I then went back out (with my veil on this time) and began to smoke the bees. Their disposition was very defensive almost immediately. Many bees kept coming at my veil and I couldn’t understand why they were acting this way. We were expecting a rain storm later in the day and this was around 4 PM when I went outside. As I opened up the first hive I recall seeing a yellow jacket in the hive (which I promptly squished) and managed to get the spacer as well as the Apiguard tray installed. I placed the spacer and the Apiguard in between the two main hive bodies on top of the brood frames of the lower hive body. I then replaced the upper hive body, the queen excluder, the super above the excluder (which contains honey just for the bees), and the hive top feeder. I then refilled the hive top feeder and closed up the hive. The bees were so irritable and defensive that I was stung a second time in the wrist of my right hand.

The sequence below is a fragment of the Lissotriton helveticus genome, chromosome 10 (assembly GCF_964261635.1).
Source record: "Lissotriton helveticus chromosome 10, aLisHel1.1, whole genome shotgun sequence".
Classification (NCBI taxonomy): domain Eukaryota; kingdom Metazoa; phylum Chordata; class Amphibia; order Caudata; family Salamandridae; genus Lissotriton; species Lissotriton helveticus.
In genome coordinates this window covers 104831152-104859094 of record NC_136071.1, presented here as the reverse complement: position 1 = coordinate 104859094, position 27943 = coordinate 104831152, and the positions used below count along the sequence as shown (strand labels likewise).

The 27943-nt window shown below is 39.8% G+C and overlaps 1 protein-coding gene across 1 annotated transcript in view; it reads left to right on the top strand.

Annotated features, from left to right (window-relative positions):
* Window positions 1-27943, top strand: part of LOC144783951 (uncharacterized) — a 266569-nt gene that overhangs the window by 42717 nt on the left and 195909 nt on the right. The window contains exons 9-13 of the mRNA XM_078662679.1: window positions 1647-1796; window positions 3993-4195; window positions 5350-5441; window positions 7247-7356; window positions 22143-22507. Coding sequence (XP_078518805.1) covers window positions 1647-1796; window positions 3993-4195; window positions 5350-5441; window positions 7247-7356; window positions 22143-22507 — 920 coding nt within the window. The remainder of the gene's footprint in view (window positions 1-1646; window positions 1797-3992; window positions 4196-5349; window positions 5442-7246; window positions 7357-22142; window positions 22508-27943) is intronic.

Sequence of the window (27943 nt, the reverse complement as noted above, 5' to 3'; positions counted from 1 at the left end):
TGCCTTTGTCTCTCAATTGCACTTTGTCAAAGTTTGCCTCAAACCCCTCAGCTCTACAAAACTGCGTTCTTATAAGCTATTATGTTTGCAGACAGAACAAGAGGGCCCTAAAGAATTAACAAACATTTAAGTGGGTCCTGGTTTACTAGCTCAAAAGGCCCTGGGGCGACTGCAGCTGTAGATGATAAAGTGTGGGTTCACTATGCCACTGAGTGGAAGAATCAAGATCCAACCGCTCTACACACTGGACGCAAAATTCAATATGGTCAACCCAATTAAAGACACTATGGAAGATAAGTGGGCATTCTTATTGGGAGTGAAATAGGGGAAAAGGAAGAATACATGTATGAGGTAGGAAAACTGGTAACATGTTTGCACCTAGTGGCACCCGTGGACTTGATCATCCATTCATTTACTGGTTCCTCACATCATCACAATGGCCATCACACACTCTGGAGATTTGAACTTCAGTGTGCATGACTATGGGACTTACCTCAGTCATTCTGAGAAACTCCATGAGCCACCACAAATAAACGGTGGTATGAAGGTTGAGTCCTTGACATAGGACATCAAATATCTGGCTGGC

Hive “B” was even more difficult. I could not get the honey super (the one above the excluder) off since the bees had propolized it so much that it was pulling brood frames out of the hive body below it. After several minutes of very hard work (all while the bees were very irritable) I finally managed to get the honey super off. I then got the hive open and installed the spacer and the Apiguard tray. In the process I was stung in my left thumb this top at the first knuckle. I finally decided to go inside and get my gloves as I was becoming very frustrated with the fact that I was stung three times in one day. I managed to get things closed up and went back inside.